RESEARCH HIGHLIGHT

Street Food, Spatial Struggles, and Citizenship

By Noah Allison

Figure 1: Unlicensed street food vendors on 82nd Street near Roosevelt Avenue in Elmhurst. Photograph taken by author in May 2017.

The piece below is a synthesized snapshot from a dissertation chapter. It is important for readers to know that this text describes situations prior to the onslaught of the current viral crisis. During the first few weeks of the pandemic, few places suffered as much as Northwestern Queens. The patch of densely packed areas recorded more than 7,000 cases in the first week of the outbreak. According to healthcare professionals, a primary reason for this is that the pandemic is disproportionately affecting day laborers, restaurant and delivery workers, and cleaners, those who make up the largest share of the population in the area. In addition to holding jobs that are considered “essential,” it is poverty, overcrowded housing, and reported government inaction that has made Queens’ multiethnic populations particularly vulnerable to the virus. Compounding the crises, many in Queens’ multiethnic neighborhoods lack health care insurance and are excluded from federal government aid. For lower-income racialized minorities, who in this part of Queens are immigrants, the sheer devastation and uncertainty that many currently find themselves in is disheartening. Continued by instincts to survive in a capitalist society, the presence of unlicensed vendors are consequently beginning to readopt Queens’ sidewalks. While such practices are vital in maintaining their livelihoods, they are also integral to the conviviality of cities. Researchers and urban practitioners nevertheless must better understand who is benefiting from such urban liveliness and at what costs.

With the exception of Wednesdays and periods with inclement weather, the sidewalks lining the intersection of Roosevelt Avenue and 82nd Street in Queens, New York facilitate street food practices. While there may be a licensed vendor or two, the majority of the ventures operate without requisite city permits. These vendors are exclusively women and come from Mexico and South America. They rely on shopping carts, plastic crates, water coolers, beverage jugs, and multi-colored umbrellas in their process of producing comestibles to feed Queens’ multiethnic public.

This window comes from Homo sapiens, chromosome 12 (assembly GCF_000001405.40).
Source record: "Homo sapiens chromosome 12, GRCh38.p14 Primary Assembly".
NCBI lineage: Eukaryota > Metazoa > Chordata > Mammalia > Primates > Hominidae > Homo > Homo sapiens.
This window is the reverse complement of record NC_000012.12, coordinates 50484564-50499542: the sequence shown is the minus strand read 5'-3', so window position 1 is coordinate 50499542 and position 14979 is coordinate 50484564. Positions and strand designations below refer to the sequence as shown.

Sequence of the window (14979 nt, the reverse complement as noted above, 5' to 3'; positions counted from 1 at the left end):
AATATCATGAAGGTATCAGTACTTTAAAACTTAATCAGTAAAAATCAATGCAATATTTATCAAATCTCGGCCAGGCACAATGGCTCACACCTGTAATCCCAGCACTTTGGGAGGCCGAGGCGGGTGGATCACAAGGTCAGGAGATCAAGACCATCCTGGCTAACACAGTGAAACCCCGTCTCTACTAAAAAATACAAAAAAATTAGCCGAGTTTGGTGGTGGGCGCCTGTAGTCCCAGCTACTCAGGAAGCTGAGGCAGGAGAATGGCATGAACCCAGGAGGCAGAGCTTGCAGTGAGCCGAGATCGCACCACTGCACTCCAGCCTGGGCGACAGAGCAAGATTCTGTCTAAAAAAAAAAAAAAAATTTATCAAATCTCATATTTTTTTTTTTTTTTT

Sounds and smells stemming from their practices distinguish the intersection before the sunrises and into the late hours of the night. Reverberating off the elevated subway infrastructure are the sounds of aluminum foil quickly being torn and molded around steamed tamales. All the while, the smoke penetrating skewered meats and ears of corn percolate into the air, serving as olfactory indicators of the informal economy — a marker that is welcoming to some and strange to others. Operating just feet away from the brick-and-mortar structures, pedestrians on their way to and from the subway station stop at one of the numerous vendors as part of their daily routine.

The overlapping forces that shape such operations dictate the quotidian choreographies unfurling along these ordinary places: Health Department, Police Department, Business Improvement Districts (BID), and local property owners. The vendors clustered on the southwest corner of the intersection come and go throughout the day (Figure 1). Their varying schedules are a technique to evade being ticketed for operating without a license. Resulting from their precarity as informal labor practitioners, and in many cases, being undocumented immigrants, unlicensed vendors are not only each other’s ears and eyes, but their presence allows them to enforce the micro-public realm. That is, the immediate spaces surrounding the vendors who appear first in the morning are symbolic forms of belonging that serve as placeholders for other vendors who have yet to arrive.

In other words, their presence acts as a sphere of influence over sidewalk spaces they are immediately in proximity with, demarcating who belongs and who is out of place — a performative tactic that limits operations to those only recognized as familiar.

Donna came to Queens from Mexico just before the turn of the century. Like so many migrants before her, she struggled to get work in the formal labor market. In order to survive, Donna decided to peddle food on the street. Unable to acquire the requisite city authorizations to hawk food, Donna, nevertheless, took to the street, subjecting herself to a litany of regulations that make her work incredibly challenging.

Recognizing an area near the Flushing Line’s 82nd Street Subway Station that was mainly used by passing pedestrians, she began temporarily adopting the space from 11:00am to 9:00pm grilling chicken, pork, and corn. Today, Donna continues working in the same location drizzling skewered meats with barbeque and hot sauces and slathering corn in mayonnaise before covering it with crumbed cheese and sprinkling it with chili powder. Her reliance on sidewalks and shopping carts over the last twenty years shows how everyday materials are vital infrastructures facilitating and maintaining her livelihood. Such continuity stemming from these materials and Queens’ busy streets has subsequently generated a delicate sense of certainty — an assurance, however, that is quickly dismantled when she is encountered by, or must encounter, actors threatening her operation.